Women’s rights: Saudi Arabia: activist sentenced to eleven years in prison

Women’s rights: Saudi Arabia: activist sentenced to eleven years in prison

There have been some reforms recently. Saudi Arabia wants to appear cosmopolitan. At the same time, critics are silenced with prison sentences. Now details are becoming known in the case of a fitness trainer.

In Saudi Arabia, an activist has been sentenced to 11 years in prison for her choice of clothing and support for women’s rights, according to human rights activists. Manahil al-Utaibi was sentenced by a special terrorism court in January – more than a year after her arrest – said the organization Amnesty International.

The allegations against the 29-year-old fitness trainer related to her clothing and her calls on social networks to end the system of male guardianship in the kingdom. She also posted videos of herself without the country’s traditional abaya overdress.

Saudi Arabia’s government confirmed the arrest in December following an inquiry into the case by a UN special rapporteur. Al-Utaibi was convicted of “terror crimes,” it said. The country’s laws would protect the right to freedom of expression unless actions could “violate or exceed the limits of public order or social norms.”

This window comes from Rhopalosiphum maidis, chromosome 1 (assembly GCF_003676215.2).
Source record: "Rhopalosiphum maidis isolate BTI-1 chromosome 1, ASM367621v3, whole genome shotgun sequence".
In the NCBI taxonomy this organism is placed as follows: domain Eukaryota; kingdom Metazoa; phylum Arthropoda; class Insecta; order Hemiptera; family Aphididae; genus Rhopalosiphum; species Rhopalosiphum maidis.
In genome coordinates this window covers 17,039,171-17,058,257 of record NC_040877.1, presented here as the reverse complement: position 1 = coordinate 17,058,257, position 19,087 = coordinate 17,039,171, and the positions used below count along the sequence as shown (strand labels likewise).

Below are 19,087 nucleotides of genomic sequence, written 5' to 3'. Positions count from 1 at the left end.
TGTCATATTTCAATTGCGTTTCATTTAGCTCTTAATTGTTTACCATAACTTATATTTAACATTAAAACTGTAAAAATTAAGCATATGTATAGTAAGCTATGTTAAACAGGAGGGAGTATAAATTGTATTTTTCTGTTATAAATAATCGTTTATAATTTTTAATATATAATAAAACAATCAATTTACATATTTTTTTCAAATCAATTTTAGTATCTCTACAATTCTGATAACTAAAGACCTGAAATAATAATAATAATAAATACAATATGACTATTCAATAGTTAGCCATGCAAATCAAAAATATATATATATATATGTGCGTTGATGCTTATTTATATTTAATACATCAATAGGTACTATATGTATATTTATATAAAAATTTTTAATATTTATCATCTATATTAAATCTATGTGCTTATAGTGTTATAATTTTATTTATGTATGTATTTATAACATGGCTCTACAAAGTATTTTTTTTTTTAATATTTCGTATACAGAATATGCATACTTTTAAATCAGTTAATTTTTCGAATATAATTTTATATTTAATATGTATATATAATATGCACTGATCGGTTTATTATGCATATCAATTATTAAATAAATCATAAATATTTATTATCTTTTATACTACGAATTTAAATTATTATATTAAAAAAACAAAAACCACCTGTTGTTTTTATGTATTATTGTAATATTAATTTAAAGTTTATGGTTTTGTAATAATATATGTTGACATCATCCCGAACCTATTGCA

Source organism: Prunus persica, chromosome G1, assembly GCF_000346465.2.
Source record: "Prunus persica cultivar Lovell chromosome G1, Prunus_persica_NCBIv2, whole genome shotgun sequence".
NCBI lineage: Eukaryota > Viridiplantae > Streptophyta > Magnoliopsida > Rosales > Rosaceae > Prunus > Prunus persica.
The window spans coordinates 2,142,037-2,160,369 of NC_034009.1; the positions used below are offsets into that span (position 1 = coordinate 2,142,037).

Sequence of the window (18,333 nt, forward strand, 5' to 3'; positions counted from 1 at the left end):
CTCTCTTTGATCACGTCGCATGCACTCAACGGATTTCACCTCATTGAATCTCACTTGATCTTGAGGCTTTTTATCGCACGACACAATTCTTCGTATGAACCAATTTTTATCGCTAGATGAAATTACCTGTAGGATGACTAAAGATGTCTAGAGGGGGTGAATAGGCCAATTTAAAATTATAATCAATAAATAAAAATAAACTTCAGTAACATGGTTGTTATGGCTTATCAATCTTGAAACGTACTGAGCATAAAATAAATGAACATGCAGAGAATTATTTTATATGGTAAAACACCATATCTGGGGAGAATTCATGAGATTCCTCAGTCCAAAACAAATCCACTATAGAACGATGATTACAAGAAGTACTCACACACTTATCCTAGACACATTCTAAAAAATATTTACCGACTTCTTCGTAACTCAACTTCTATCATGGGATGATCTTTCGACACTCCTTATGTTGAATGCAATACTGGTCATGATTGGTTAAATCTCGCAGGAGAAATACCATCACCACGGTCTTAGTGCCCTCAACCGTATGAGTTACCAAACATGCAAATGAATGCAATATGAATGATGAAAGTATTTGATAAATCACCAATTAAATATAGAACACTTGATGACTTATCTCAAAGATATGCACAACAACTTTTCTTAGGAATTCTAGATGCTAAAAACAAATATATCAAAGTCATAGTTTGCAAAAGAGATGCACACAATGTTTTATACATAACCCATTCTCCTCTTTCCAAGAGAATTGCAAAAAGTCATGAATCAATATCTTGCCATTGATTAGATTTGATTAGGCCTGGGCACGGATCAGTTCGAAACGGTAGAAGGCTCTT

Severely restricted women’s rights

Amnesty International and the human rights organization ALQST called on the kingdom to release Al-Utaibi immediately and without conditions. After her arrest in November 2022, she was physically and psychologically abused in custody. She was also held at an unknown location for several months.

Despite some reforms, women’s rights are still severely restricted in Saudi Arabia. Women still need the consent of a male relative to make important life decisions. When it comes to legal issues such as marriage, divorce, child custody and inheritance, men are generally still in a much better position than women.

Mohammed bin Salman has become the country’s de facto ruler since his appointment as crown prince in 2017. Since then, he has promoted a social opening and made the country more accessible to tourists. At the same time, the suppression of critical voices and the persecution of women’s rights activists, for example, have increased in the country.

Source: Stern

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